With the program having been declassified last November, the Rafael’s Spike NLOS weapon is being seen here for the first time at a trade show. The latest member of the successful missile family to emerge has an effective range of 25 km, more than three times that of the Spike-ER. The NLOS weapon is easily distinguishable from other Spike variants by having much longer folding wings.
Marshall Aerospace has created an Australian subsidiary to spearhead a drive for more business in the Asia-Pacific region. The British company is best known as a world-leading C-130 airframer and has provided engineering services to support the Royal Australian Air Force (RAAF) C-130 fleet at Richmond airbase for many years. It is exhibiting at the Singapore Airshow as part of Team Australia (Stand H65).
Elbit Systems (Stand N65) is showing a big-screen multimedia presentation here at Singapore entitled “Networking in Action.” The presentation features real-life combat situations and demonstrates how the “systems’ interoperability, in offensive operations on enemy territory, enables achievement of crucial objectives.” It also allows viewers to experience combat experiences and missions with special effects replicating how the systems work.
A senior Pentagon official called for greater cooperation between the U.S. and partner countries in developing a comprehensive C4ISR architecture, during the Asia Pacific Security Conference (APSEC) here in Singapore this week. “We must share information with partners where appropriate, and we need their help to plug the gaps in coverage,” said Bruce Lemkin, Deputy Undersecretary of the Air Force for International Affairs.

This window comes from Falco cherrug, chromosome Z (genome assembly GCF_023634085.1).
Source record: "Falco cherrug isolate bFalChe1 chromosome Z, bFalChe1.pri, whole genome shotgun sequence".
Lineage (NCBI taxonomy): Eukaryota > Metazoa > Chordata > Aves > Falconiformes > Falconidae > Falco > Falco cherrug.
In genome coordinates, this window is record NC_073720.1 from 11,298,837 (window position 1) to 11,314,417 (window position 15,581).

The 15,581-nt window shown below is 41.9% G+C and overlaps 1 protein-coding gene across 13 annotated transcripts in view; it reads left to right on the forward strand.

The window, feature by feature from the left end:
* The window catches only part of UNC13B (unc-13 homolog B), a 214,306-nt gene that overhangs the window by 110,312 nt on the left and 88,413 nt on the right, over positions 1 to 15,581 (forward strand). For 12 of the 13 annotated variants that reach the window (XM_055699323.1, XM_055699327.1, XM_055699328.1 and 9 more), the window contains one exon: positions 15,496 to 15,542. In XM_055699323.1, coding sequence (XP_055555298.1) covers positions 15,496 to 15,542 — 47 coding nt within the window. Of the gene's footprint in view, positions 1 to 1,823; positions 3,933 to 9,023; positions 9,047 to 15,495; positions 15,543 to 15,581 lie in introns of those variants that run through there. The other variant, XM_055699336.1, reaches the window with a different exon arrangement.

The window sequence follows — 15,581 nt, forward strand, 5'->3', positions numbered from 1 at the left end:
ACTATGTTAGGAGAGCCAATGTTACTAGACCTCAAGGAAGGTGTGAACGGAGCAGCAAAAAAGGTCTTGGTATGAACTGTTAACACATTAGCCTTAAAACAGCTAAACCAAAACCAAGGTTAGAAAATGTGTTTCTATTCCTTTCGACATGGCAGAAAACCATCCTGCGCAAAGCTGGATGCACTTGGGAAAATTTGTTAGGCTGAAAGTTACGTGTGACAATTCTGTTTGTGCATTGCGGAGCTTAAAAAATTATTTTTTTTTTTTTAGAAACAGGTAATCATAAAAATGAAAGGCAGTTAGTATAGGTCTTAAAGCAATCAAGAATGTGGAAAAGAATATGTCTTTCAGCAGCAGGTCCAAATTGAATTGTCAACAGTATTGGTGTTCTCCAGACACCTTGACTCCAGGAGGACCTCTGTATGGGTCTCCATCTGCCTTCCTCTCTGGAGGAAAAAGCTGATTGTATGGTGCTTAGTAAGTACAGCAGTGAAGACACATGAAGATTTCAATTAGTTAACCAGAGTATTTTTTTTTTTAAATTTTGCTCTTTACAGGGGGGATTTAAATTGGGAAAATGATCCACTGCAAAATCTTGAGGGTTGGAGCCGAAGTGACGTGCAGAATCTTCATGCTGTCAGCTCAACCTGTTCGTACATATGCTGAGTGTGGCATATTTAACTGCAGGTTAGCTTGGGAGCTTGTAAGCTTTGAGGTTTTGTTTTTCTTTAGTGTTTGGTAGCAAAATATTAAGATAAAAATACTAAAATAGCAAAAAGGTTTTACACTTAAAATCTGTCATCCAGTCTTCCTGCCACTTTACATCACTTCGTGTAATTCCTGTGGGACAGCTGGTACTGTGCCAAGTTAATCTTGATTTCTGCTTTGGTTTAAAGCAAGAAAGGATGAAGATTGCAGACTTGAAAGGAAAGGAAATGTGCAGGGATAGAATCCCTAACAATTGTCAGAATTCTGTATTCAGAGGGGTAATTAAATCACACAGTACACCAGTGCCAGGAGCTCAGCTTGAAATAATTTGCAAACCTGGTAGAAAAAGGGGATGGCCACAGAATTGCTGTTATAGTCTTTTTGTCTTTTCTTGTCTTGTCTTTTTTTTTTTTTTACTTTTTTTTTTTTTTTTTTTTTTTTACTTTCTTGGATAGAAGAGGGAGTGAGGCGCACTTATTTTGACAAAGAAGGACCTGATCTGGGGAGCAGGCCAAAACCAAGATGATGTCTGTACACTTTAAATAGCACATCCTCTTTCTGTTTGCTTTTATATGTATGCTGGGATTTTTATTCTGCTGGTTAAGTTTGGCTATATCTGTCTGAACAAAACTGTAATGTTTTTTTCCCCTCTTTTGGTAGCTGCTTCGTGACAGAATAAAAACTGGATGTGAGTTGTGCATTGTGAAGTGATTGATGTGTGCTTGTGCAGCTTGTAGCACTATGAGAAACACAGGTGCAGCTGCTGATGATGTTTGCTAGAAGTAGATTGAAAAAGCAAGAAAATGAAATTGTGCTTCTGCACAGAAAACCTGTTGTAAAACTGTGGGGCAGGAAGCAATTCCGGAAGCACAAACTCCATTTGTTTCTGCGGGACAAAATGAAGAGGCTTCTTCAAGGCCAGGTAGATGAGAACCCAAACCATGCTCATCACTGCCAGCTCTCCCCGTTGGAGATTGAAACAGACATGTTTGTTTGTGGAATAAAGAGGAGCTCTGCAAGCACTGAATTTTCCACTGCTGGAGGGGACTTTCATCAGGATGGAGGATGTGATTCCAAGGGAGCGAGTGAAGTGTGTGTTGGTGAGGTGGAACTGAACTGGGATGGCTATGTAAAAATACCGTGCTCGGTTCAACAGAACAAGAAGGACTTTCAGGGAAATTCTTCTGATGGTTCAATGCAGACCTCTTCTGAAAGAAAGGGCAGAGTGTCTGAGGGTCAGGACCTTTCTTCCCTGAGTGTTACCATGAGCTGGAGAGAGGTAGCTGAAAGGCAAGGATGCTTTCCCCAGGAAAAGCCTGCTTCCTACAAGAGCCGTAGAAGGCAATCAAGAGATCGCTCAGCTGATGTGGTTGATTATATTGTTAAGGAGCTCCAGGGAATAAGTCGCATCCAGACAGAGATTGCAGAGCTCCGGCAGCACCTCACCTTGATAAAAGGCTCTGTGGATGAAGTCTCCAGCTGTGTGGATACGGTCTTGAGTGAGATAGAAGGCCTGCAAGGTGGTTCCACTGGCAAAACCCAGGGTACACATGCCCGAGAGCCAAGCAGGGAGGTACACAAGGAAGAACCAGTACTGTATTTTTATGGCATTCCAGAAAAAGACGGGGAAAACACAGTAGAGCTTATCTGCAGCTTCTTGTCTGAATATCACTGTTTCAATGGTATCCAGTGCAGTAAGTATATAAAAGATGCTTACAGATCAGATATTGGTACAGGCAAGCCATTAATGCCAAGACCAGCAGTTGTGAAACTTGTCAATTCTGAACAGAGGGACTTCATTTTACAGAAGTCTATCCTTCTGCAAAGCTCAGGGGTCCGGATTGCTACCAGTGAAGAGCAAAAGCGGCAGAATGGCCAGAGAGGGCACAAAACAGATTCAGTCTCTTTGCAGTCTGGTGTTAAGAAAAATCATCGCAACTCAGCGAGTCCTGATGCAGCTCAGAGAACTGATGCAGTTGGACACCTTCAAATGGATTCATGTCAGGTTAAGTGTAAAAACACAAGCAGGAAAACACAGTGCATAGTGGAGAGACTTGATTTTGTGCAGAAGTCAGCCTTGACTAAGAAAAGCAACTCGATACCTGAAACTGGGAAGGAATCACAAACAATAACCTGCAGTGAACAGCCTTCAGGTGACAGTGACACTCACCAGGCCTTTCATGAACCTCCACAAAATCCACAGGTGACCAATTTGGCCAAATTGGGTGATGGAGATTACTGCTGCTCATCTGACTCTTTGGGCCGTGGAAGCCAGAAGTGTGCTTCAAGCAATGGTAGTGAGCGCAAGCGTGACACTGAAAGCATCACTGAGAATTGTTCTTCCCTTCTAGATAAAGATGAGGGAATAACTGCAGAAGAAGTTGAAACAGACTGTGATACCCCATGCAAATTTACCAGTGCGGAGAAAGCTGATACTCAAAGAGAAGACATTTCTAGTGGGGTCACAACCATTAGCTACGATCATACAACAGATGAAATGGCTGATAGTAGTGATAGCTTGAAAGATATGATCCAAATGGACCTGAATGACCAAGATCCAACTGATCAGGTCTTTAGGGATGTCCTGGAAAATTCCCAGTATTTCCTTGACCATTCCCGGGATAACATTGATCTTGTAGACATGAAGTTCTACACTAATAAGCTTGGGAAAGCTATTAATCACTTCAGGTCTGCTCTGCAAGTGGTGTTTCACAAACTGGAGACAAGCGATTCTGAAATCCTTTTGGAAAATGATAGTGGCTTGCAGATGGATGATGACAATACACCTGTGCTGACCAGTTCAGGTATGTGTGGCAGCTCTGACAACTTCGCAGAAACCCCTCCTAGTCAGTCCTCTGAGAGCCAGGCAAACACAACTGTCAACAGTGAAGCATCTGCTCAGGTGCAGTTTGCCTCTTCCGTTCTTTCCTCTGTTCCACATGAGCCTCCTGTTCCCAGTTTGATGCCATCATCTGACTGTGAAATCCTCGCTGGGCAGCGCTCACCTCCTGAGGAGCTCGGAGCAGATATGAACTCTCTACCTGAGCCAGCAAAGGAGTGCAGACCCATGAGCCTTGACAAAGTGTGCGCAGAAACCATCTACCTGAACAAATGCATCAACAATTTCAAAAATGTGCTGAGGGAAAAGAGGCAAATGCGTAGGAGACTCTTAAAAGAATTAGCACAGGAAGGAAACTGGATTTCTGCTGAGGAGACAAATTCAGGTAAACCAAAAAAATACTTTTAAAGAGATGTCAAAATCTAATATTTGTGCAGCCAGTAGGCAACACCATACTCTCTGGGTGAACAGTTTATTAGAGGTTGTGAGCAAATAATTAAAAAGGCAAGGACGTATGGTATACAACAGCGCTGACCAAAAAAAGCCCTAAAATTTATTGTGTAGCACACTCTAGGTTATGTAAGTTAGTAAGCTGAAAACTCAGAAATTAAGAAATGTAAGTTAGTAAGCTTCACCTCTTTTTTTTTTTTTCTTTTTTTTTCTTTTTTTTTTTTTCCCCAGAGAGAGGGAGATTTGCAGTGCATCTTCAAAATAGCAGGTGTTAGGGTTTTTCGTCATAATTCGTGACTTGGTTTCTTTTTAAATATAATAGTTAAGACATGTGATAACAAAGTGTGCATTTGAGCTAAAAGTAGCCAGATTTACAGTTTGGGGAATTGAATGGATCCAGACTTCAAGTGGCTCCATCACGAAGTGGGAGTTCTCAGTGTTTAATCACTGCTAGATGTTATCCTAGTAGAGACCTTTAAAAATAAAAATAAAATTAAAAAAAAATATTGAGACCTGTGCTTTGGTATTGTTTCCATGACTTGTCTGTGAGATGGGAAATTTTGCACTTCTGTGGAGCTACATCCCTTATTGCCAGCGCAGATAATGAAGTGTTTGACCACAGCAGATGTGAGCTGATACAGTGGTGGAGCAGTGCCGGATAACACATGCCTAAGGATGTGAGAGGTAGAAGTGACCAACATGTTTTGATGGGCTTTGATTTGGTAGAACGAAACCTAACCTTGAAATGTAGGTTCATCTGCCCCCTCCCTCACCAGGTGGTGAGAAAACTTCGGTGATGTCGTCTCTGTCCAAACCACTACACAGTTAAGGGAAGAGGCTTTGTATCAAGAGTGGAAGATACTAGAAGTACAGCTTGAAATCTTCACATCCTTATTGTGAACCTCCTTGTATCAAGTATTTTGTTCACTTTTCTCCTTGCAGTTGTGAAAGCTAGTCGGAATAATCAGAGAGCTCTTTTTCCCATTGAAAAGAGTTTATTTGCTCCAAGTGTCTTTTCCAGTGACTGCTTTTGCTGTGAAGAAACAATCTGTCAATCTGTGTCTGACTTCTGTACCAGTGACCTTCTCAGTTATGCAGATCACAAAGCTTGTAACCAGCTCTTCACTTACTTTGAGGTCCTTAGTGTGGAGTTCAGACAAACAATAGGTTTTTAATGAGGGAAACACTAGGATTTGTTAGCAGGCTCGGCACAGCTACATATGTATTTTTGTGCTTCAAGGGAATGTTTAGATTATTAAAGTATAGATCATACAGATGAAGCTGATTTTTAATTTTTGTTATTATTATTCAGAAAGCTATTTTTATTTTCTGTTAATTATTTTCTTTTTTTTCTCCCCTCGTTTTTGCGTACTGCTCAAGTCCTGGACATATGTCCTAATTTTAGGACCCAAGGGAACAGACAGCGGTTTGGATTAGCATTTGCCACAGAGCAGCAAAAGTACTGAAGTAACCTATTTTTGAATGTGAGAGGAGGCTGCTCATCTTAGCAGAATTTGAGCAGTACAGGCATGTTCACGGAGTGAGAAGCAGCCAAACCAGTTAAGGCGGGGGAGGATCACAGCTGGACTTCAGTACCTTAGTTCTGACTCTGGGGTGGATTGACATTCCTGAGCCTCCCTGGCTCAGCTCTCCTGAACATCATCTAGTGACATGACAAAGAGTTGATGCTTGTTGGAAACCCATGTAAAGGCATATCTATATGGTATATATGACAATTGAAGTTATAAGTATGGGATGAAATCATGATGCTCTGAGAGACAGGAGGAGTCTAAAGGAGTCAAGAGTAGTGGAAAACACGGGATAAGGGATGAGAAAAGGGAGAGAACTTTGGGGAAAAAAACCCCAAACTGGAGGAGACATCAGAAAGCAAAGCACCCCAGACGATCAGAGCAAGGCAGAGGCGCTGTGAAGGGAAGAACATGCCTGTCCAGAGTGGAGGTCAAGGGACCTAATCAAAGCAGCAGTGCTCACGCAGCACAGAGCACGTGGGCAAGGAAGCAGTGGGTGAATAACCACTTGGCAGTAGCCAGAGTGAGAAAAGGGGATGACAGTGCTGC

Lockheed Martin announced another order for Sniper targeting pods from the U.S. Air Force, and revealed that Saudi Arabia has recently become a customer, presumably to fit on its F-15 fighters. The Sniper provides high-resolution imagery for precision targeting or simply for monitoring the ground, in a role that has become known as nontraditional intelligence, surveillance and reconnaissance.
As was true of much of the industry, Israel Aerospace Industries saw a fairly steep dip in sales during 2009, largely due to a marked softening in demand on the civil side of its business. Published financial results for the first three quarters of 2009 showed sales slipping by about 25 percent on 2008 and there were few signs that the fourth quarter numbers will have reversed this trend.
Following a successful test last fall, Raytheon’s fifth-generation AIM-9X–the principal short-range air-to-air missile employed by U.S. forces–could become a part of the air-to-surface inventory for employment against both land and sea targets.
Even in the era of ultra-high-technology security screening, there is still a place for traditional aircrew “wings,” name badges and other uniform insignia. Perhaps even more so. In fact, the U.S. Department of Homeland Security requires that all airline pilots and cabin attendants be clearly identified by insignia, such as pilot wings and name and cap badges decorated with a clear corporate identity.
Breaking with a tradition that has seen major military procurements signed and announced only in Abu Dhabi, the UAE government sealed deals for new training and AEW&C aircraft during the Dubai Airshow this month. Pilatus secured the new basic trainer, an order for 25 PC-21s worth $521 million, to also include several training simulators with all systems and services.
The movers and shakers of the airpower world were out in force here Saturday for the Dubai International Air Chiefs Conference. Organized by the Institute for Near East & Gulf Military Analysis–the UAE-based think tank–the conference featured presentations from nine air force commanders or their deputies.